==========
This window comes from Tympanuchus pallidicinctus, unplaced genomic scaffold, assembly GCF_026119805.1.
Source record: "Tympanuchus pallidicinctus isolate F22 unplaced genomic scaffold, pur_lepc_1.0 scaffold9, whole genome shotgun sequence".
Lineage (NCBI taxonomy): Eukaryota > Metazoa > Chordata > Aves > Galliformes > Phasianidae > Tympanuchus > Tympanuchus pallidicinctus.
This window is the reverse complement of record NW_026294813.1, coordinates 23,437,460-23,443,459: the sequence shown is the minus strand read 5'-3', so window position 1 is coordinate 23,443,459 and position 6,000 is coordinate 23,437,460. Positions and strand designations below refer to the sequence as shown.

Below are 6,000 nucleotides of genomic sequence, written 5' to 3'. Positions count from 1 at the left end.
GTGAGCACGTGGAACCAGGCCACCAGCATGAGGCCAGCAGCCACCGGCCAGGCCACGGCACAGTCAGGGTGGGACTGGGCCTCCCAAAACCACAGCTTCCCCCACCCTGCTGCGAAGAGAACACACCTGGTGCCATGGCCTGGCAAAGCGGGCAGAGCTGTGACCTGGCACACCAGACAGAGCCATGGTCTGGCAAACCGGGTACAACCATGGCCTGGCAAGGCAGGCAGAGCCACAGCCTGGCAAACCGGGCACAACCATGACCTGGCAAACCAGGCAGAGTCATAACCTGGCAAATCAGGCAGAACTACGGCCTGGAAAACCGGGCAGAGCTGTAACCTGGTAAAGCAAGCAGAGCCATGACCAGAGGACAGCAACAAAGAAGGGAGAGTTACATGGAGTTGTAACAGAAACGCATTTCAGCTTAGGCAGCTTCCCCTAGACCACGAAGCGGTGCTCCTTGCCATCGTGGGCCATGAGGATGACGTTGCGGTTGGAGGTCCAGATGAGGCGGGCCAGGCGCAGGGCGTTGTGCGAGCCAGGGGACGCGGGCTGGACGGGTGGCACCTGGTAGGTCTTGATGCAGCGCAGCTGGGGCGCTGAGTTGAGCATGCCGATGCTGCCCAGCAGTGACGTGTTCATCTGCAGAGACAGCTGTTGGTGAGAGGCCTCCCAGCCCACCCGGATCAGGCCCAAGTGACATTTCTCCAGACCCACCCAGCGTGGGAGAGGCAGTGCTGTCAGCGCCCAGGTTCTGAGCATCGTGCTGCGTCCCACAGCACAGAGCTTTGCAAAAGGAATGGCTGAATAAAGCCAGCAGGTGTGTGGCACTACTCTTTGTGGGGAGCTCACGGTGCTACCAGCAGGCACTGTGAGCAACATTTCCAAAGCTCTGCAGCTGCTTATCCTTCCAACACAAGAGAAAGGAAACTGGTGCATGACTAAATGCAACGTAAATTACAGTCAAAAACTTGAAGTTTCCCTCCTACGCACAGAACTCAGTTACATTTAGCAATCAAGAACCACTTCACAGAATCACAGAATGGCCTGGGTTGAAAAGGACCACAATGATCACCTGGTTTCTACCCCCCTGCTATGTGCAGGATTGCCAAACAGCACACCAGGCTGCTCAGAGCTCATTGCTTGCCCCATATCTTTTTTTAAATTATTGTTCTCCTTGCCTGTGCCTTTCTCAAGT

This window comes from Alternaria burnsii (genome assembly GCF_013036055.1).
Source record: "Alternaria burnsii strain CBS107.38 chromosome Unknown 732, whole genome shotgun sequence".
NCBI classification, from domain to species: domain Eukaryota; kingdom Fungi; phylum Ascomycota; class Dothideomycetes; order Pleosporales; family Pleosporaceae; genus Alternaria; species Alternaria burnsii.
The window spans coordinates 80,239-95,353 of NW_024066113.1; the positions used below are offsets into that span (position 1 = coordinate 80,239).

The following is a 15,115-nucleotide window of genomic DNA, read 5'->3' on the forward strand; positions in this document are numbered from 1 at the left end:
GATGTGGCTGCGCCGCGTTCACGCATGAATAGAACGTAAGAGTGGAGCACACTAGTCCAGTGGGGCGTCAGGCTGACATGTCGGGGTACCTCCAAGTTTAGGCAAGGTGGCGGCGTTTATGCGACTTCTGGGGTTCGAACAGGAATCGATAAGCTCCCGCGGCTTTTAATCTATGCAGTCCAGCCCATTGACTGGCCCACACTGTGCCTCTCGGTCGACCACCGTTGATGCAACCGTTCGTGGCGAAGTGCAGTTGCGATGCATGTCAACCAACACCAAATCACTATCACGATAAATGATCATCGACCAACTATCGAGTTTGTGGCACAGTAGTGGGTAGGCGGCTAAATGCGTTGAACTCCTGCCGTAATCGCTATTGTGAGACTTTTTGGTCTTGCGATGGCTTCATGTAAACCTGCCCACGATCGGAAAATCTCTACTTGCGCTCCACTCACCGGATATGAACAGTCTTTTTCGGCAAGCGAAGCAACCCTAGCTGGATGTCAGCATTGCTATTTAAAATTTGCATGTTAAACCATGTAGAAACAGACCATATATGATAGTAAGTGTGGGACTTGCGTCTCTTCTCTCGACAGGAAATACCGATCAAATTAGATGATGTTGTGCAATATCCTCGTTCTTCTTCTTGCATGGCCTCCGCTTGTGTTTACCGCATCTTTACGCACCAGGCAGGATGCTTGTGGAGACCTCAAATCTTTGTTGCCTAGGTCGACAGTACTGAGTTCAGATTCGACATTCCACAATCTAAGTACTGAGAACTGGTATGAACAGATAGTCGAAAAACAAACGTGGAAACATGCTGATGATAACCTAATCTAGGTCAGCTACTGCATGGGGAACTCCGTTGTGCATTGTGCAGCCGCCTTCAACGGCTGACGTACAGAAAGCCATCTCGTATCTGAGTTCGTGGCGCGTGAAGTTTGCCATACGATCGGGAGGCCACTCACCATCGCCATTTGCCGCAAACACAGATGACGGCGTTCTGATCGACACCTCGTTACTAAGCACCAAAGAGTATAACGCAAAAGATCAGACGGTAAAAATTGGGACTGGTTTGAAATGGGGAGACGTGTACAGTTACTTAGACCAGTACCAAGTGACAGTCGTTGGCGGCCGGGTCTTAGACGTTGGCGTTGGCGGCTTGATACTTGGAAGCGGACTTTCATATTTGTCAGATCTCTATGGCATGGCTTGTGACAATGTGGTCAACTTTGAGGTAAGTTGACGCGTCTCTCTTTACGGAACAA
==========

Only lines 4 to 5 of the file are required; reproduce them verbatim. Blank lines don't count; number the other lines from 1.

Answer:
This window is the reverse complement of record NW_026294813.1, coordinates 23,437,460-23,443,459: the sequence shown is the minus strand read 5'-3', so window position 1 is coordinate 23,443,459 and position 6,000 is coordinate 23,437,460. Positions and strand designations below refer to the sequence as shown.

Below are 6,000 nucleotides of genomic sequence, written 5' to 3'. Positions count from 1 at the left end.